This morning, WWD (the fashion retailing bible) alerted readers that “Retailers Brace for Tougher Times.” Their resources said a spate of sales is forthcoming.

Retailers Face Tighter Times

Tor the clientele PRT3 serves, the real news is in the sub-text.   The competition is much broader  than you thought.  It includes  retailers who cultivate current customers and mine new audiences with  sales, promotions, discounts and special offers.

Your best defense is a good attack. Get your sales machine in gear now. When back-to-school cost increases  hit their peak, people will be less inclined to spend.

Your campaign for customers should begin today.

Longer days offer you longer selling hours.  Take the tombstone our of ads and promote a benefit. Or test the frequent shopper model. Go for collective buying power – test  a coupon on Groupon.

Collective Buying Power

In outreach efforts – social media, eblasts, Twitter, Facebook – optimize your communications with bona-fide reasons to spend.

Of course, there’s nothing better than building name recognition through a daily blog, press releases and articles.

Bottom line: borrow ideas liberally from the big boys,  the retailers who cannot afford to sit out a season.  As people start to take in Suze Orman’s “stand in your own truth” advice, they will base buying decisions on affordability and future gain.

Finally,  Ms. Orman says the foundation to healthy family economics is spending with cash.

Now that’s good news.

Discounts Rule on Facebook Fan Pages

In Art business, Auction Advertising, business, Drive Website Traffic, selliing antques on April 24, 2011 at 3:30 pm

When it comes to how art and antique dealers and other businesses see Facebook, there seems to be a major disconnect.  C-level officers and fans see things differently.

The IBM Institute for Business Value Analysis recently released results of a 2011 CRM Study, and the fallout leaves plenty of room on to make better use of your Facebook page.

To put a few of the more common perceptions in line, let’s start with the fact that more than 73% of business owners believe fans come to their Facebook page to learn more about new products. In contrast, only 51% of fans actually use Facebook fan pages for this reason.

71% of Facebook fan page owners load the page ups with general information because they believe that’s what fans want. Only 53% of fans log on for general info.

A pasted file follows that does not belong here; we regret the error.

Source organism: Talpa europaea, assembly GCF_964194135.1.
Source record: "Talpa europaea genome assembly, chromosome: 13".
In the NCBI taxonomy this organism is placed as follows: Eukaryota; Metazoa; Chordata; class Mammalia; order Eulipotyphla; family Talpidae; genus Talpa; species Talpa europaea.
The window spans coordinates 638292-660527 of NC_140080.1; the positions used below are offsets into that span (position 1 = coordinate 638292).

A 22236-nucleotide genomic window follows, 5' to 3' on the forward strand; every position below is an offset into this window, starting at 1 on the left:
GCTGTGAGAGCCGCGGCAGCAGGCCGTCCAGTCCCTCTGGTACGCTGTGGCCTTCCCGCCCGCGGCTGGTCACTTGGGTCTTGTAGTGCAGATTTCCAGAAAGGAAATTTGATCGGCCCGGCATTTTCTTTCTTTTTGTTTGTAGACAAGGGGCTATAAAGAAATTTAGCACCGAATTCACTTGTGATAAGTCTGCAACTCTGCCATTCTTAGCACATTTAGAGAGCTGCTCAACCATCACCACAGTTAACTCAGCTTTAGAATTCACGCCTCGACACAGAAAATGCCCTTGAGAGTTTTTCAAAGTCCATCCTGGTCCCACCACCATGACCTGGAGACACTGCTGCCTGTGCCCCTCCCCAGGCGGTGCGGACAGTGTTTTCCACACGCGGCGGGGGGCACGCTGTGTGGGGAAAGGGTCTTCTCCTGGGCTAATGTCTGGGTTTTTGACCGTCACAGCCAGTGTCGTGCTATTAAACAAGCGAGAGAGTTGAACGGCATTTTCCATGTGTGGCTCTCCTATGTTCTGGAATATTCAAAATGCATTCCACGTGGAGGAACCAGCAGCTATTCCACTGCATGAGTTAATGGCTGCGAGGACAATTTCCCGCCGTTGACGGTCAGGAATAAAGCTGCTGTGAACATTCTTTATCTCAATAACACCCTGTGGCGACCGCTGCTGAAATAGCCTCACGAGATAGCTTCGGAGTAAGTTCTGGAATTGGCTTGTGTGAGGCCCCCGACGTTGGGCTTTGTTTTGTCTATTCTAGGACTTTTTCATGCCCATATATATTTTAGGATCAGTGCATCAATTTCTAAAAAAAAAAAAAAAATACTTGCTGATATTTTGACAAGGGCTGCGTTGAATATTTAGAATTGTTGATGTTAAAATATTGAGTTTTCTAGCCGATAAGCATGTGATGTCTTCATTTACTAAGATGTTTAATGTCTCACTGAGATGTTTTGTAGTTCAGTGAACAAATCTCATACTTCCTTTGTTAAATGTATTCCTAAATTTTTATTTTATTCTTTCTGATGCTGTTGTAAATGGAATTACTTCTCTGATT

61% of site owners think fans come because they want to be part of a community.  Only 22% of fans want to be part of a corporate community.

How Business and Fans Disconnect on Facebook

The closest fan page owners and fans come to being in sync is when it comes to actual purchases. 60% of businesses believe fans like them because they want to buy something. 55% of fans come to purchase.

The main reason fans come to a business page is to for a discount. 61% of your fans come for the discount and 60% of fan page owners realize this.

The new results of the what may be the most comprehensive social media study to date is sure to make all of us re-think our use of Facebook fan pages.

That said, see you on Facebook. (BTW, we recently posted discounts.)

P.S. To enlarge the image above, click on it.

Consumers Find Own Level

In Art and the American Way, business, Drive Website Traffic, selliing antques, Young Collectors on February 9, 2011 at 1:48 pm

The two most frequent comments I hear from the trade are:

  1. I’m only interested in the very top of the market – ten items with 14 interested buyers
  2. No one wants antiques any more – just mid-Century stuff. My business is dying

To that end I’ve been up to ears in statistics this week trying to get a grip on the market that really exists and how to tap it.

At the top of the pyramid: Merril Lynch-Capgemini World Wealth Report 2009 cites about 100,000 uber-wealthy with $30 million or more to invest. This does not include collectibles, art, etc.

The Luxury Marketing Council takes a slightly broader look at the 8.6 million worldwide with investable assets of $1 million or more.

Then there is the Mass Affluent tier (HH incomes of $150+). After that comes aspirational tier – people looking to buy “up”.

Clearly, the markets exist. Buyers at all levels have interests and their discretionary funds. While buying art and antiques kicks in at the aspirational tier, I don’t know of many people who wake up one day knowing how to shop.   This is where information leaders come in.

Information leaders?

  • Journalists and bloggers
  • trend setters
  • designers
  • photographers

All are  people who educate.

Educators rarely hit their target with jargon-tipped arrows and inaccessibility.  They do it with ease and clarity. Information leaders do the same thing. When audiences understand, they make informed decisions about design, style and purchases that reflect their individuality.

This works at the top of the pyramid and the broad base. Educated consumers find their own level. But they have to be taught. Are you speaking their language?

VIP and – Lessons in Luxury Marketing

In Art business, business, Cool Exhibitions, Drive Website Traffic, selliing antques, Young Collectors on January 14, 2011 at 2:52 pm

WSJ talks VIP

With all the up-front ballyhoo and then acceptance of online selling, the first big push  to sell high level art virtually opens next week. It’s the VIP Art Show, a prelude to what Google and pals will be doing with in coming months.  This is luxury marketing at its finest.